Some great news! I have been accepted into the Eramboo Artist Environment in Terrey Hills, NSW – that is on the North Shore of Sydney and not far from the Central Coast where I grew up. I will be spending two weeks working on my novel The Ozone Cafe which was an art deco building that disappeared from the shores of Broken Bay in the nineties. My novel traces its construction, to three separate owners and then to the cafe’s demise through council corruption.
So this writing residency/retreat will take place in the last week of March & first week in April.
In other news I’m applying to US artist retreats. Actually, they call them colonies. In my research and discovering an American writer by the name of Alexis Grant there are several more to think about than just Yaddo and The MacDowell Colony. The US collective is known as VCCA, and one colony that calls itself an “international working retreat for visual artists, writers, and composers is situated in the rolling foothills of Virginia’s Blue Ridge Mountains.” The program offers fellowships between two weeks and two months long, and it’s located about a three-hour drive from Washington, D.C.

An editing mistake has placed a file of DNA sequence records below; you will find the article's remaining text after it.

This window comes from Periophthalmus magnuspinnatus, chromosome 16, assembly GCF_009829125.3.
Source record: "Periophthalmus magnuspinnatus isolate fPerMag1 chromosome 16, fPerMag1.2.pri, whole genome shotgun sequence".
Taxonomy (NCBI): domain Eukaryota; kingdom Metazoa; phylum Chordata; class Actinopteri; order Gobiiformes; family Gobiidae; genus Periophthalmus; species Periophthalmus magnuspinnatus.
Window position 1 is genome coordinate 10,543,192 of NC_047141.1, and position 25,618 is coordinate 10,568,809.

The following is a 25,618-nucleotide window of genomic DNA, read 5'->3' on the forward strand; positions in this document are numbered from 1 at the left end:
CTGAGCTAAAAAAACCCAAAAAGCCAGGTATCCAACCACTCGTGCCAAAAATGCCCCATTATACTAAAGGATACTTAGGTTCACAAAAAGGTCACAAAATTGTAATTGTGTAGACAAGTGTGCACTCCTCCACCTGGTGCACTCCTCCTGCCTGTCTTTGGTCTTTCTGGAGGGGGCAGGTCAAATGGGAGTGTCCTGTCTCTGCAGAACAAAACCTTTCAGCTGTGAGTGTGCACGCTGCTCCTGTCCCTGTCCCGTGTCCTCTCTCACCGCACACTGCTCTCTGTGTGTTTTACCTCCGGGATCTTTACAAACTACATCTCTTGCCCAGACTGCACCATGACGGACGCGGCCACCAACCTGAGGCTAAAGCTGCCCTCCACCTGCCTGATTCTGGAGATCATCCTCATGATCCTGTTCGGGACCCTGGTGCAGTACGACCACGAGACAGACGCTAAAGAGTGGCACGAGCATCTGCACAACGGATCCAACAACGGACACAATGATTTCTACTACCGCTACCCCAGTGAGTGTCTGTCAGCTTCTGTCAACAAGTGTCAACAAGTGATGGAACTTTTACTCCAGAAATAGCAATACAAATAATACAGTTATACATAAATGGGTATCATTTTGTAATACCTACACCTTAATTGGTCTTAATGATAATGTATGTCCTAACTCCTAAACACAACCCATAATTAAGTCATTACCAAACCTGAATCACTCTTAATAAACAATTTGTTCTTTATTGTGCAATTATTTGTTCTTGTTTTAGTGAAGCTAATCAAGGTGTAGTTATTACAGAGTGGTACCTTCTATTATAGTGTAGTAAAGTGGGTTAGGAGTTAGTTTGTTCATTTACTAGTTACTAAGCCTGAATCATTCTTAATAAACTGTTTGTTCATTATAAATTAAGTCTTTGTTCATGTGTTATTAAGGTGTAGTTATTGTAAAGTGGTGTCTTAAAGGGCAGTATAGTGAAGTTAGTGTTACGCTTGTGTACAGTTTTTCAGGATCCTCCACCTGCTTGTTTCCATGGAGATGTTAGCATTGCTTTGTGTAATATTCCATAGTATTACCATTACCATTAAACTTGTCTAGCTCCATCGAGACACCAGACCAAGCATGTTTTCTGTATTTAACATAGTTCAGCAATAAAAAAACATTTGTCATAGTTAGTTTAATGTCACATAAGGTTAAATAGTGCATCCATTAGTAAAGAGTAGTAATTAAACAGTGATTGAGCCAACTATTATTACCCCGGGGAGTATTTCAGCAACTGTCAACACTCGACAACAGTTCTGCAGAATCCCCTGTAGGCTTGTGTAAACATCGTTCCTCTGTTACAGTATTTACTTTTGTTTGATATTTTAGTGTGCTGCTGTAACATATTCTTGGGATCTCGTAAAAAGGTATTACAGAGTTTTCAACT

Another is The Hambidge Center located in Georgia, where each artist has their own studio in the woods, VCCA residents all live in the same building.
The Percentages of Acceptance in the U.S.
Yaddo accepts about 22 percent of applicants, and VCCA’s acceptance rate is only slightly higher, 37 percent, according to the Alliance for Artists Communities. (Compare that to the less-prestigious but equally worthwhile Hambidge, which has a 76 percent acceptance rate, the AAC reports.) So, as Alexis Grant advises – apply to the more realistic colony, as she calls it a “safety” colony, one with a higher acceptance rate and where you double your chances. MacDowell is the hardest with a low success rate. They’re into high-profile artists.
Alexis Grant states, ‘Yaddo rejected me. I don’t often blog about rejections, because it can sound like whining and doesn’t really benefit anyone. But I’m telling you about Yaddo because sharing only success paints an inaccurate picture of the writer’s life, particularly one like me who’s hopping from one genre (journalism) to another (memoir). It ain’t all pretty, and there are bumps and rejections along the way.
But facing rejection is normal. The key is to keep your head up, keep chugging and keep trying. And at some point, even that colony you thought would probably reject you will respond with an email saying YES.’